Sunday, November 28, 2010

Past Present and Future Advent expectations

Good morning God - oh, and happy new year to you.
Today is the first day of the Christian year and we begin it by focusing on your absence.
Here we are again waiting, longing, aching.. for your presence, for your incarnation..for our salvation. As though you are somehow magically missing from our lives - as though we don't know what our 'salvation' requires (do justice, love kindness, walk humbly with your God)

Of course, this is only the liturgical year, its not a 'real' year - its just something that we have made up in order to try and tell your story and our stories as the seasons pass and the festivals cycle round. We use time as a narrative medium.. and rehearse the events of long long ago in the hope that they will help us make sense of the world today.
And on the whole, it works.
We like order in our lives - and the Christian story has a very definite time-line. We hold on to that because it tells us something of the reality, believability of the story. This isn't  a myth, we say, Jesus really did exist in time and space.. he was born on a particular date (although it was unlikely to have been December 25th) and he died thirty something years later.. He is a historical figure, other people from that time wrote about him, historians wrote about him! - this is no son of Zeus, this is a real person we are talking about...

Time and dates matter to us in grounding our beliefs.. the 'When' of things is profoundly theological.
In the fullness of time God sent his son - says scripture.
'In days to come' -says Isaiah
'You know what time it is' says Paul
The Son of man will come at an unexpected hour' says the author of Matthew's gospel.

So where and when in the narrative we start our New Year matters - theologically. It is a part of how we understand the narrative..
So why start with the time when it was once believed Christ was absent?
Is that really where the Christian story begins?
In spite of the way it contorts trinitarian theology, some would insist that it is - because that means that we start with the sin of humanity and the need for salvation rather than with the grace of God and the gift of redemption.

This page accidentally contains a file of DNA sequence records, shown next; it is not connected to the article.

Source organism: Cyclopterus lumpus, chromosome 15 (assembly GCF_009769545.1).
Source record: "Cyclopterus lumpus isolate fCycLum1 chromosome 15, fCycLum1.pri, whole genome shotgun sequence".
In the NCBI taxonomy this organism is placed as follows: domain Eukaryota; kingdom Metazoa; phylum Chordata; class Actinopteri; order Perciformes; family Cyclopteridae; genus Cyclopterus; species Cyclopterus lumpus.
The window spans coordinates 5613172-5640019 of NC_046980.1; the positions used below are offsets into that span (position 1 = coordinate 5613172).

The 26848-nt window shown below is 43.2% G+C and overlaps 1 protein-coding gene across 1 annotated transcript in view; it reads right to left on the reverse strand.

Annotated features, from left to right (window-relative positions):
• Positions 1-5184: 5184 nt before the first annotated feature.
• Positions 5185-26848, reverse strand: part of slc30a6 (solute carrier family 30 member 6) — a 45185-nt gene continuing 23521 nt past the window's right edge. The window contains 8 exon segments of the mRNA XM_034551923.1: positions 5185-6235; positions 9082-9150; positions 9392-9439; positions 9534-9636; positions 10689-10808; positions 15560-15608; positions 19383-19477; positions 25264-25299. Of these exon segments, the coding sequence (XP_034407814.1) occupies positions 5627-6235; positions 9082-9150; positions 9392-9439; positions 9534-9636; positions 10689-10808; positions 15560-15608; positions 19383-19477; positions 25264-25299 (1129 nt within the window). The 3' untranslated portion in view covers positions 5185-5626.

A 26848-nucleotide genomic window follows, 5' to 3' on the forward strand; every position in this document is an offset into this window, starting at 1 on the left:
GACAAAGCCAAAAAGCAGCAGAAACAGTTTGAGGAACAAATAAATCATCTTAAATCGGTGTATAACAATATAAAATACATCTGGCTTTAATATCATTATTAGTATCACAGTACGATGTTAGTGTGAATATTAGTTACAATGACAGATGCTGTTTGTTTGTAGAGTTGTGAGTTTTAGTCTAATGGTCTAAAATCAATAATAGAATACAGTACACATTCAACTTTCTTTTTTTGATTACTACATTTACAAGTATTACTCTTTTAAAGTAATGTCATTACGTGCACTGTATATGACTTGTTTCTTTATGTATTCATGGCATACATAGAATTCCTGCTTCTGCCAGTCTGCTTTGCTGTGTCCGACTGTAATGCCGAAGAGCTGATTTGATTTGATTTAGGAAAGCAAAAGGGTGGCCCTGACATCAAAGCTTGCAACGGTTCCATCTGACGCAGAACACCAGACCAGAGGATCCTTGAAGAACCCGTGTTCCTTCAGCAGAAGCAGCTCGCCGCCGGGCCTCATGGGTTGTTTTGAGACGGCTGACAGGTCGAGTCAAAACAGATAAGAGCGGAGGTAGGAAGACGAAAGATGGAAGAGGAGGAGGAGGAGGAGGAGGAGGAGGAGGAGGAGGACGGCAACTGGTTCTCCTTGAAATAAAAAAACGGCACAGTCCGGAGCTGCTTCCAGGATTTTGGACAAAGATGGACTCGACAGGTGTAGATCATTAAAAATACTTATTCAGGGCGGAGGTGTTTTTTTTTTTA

So liturgically, we begin each new year by wishing it away in longing for a future which is based on a condemnation of the present.
The reformation didn't go far enough - it needed to reform the liturgical cycle as well!

Now I agree that there is much that is wrong with the world, the injustice, inhumanity and violence that we show to one another shatters me, makes it difficult to hope that we will ever evolve.. but there is also much that is beautiful, loving and inspiring which is evidence of your presence, your love and your grace in creation. And I want to be motivated to keep up the hard work, not be encouraged to damn it all and wait for the coming of Christ to fix it! I want to look forward to the second coming of Christ as a celebration of what we have been able to become by your love and your grace. I am tired of denying you, and of being asked to play make believe about your presence in my life.  You are not absent to me, you are very present!

So I wonder, isn't it time to stop inducing this longing for a second salvific coming, and start living with the reality of the current eschatalogical incarnational presence of Christ? Is there no way that we can start our story with your presence and grace? Is it possible to  acknowledge what you have done, and are continuing to do in our lives without dwelling on some mythical tale of an absent God?

I want to start each new year in the same way that the Bible starts its narrative - no - not with some mythical fall - but with the statement that You have made all things GOOD. That you are in the world and engaged with your creation, that in the fullness of time you expressed that belonging and being incarnationally to share with us the how and the wherefores of what we were created to be.

I want to dance with delight at another year in which Christ is present as promised.  I want to be so full of joy at God's presence that by the time Christmas comes, the retelling of the nativity narrative will inspire me to grow in grace as well as fill me with the wonder of love.

Today is the New Year - today we celebrate the presence of Christ in the world, the love of God in us all and the power of the Holy Spirit to lead us into understanding the truth that Christ has died, Christ is risen, Christ will come again - in each and every one of us as promised.
And great will be our rejoicing on the day that we share with Christ all that we have been working with You, God, to achieve.


  1. "I want to start each new year in the same way that the Bible starts its narrative - no - not with some mythical fall - but with the statement that You have made all things GOOD."

    Wonderful. That sounds like good news to me! I have heard someone else use similar language as you, I will see if I can remember where...

    You are correct in say that there isn't space within our calendar to celebrate this... where could we introduce it into the rhythm of the liturgical year?

    After a brief reflection on this it seems to me that it doesn't really fit! The narrative of the year is based (primarily) around the gospel narratives (with all its Hebrew Bible overtones) rather than the entire Biblical narrative. It seems to me that the goodness of the creator God, and therefore the goodness of God's creation is so fundamental that it does not fit at the beginning of our liturgical narrative because it is before the narrative itself.

    So maybe the question is, how do we re-align our entire narrative in view of the goodness of God & creation?


  2. Adam
    Wonderfully expressed - thank you. You have understood exactly what I meant when I said the Reformation just didn't go far enough.